Unbundled Network Element

What Does Unbundled Network Element Mean?

An unbundled network element (UNE) is a part of a telecommunications network that incumbent local exchange carriers (ILECs) are required to offer on an unbundled basis under the U.S. Telecommunications Act of 1996.


Because new entrants to the telecommunications market may not be able to duplicate the incumbent’s local loop infrastructure, UNE allows them to use infrastructure built by the incumbent for competition in the telecommunications market.

Techopedia Explains Unbundled Network Element

UNE gets its name from ILEC competitors, which are allowed to purchase network infrastructure, such as loops, switches and lines separately at a discount. This allows them to offer services without actually installing any of their own lines to customers. Based on the Telecommunications Act of 1996, the FCC could require local exchange carriers (LECs) to give UNEs at a cost-based price, which may include reasonable profit. The FCC has determined that cost means forward-looking economic cost and has required that states use a methodology called total element long run incremental cost (TELRIC) to determine an appropriate figure.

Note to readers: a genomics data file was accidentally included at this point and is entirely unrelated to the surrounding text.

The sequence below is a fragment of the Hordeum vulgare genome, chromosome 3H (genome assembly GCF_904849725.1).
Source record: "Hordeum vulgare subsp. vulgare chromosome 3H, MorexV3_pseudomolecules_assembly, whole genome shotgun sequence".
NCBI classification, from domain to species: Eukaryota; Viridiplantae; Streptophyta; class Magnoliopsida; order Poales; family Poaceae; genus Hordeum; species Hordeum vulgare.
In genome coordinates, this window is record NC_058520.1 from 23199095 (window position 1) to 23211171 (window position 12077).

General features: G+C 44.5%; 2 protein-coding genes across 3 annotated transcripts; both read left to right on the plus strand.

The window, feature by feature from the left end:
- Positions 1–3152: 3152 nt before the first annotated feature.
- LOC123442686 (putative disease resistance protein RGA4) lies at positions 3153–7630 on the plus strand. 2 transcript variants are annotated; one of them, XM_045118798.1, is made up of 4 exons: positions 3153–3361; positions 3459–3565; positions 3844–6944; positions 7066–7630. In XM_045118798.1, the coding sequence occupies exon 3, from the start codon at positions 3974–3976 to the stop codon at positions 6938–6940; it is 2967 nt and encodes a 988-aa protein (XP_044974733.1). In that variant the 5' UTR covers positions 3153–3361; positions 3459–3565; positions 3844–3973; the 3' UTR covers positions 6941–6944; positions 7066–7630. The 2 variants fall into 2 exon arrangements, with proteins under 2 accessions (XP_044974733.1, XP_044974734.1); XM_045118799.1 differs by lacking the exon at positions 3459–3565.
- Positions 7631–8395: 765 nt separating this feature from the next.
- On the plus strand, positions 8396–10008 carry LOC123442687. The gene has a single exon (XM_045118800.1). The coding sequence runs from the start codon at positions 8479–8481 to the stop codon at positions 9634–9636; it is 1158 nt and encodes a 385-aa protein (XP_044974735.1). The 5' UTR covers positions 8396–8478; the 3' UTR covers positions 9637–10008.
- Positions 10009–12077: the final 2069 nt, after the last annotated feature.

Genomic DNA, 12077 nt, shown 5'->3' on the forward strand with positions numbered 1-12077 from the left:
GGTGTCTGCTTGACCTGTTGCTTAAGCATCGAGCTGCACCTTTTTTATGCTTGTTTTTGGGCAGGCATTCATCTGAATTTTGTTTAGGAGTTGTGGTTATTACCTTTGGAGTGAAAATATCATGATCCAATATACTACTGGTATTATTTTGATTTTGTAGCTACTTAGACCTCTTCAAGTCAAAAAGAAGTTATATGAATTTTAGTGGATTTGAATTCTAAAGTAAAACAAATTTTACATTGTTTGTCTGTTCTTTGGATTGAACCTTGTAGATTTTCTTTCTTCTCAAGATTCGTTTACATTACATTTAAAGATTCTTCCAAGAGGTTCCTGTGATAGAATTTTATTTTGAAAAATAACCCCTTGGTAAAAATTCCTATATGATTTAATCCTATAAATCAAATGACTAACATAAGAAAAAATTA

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Margaret Rouse is an award-winning technical writer and teacher known for her ability to explain complex technical subjects to a non-technical, business audience. Over the past twenty years her explanations have appeared on TechTarget websites and she's been cited as an authority in articles by the New York Times, Time Magazine, USA Today, ZDNet, PC Magazine and Discovery Magazine.Margaret's idea of a fun day is helping IT and business professionals learn to speak each other’s highly specialized languages. If you have a suggestion for a new definition or how to improve a technical explanation, please email Margaret or contact her…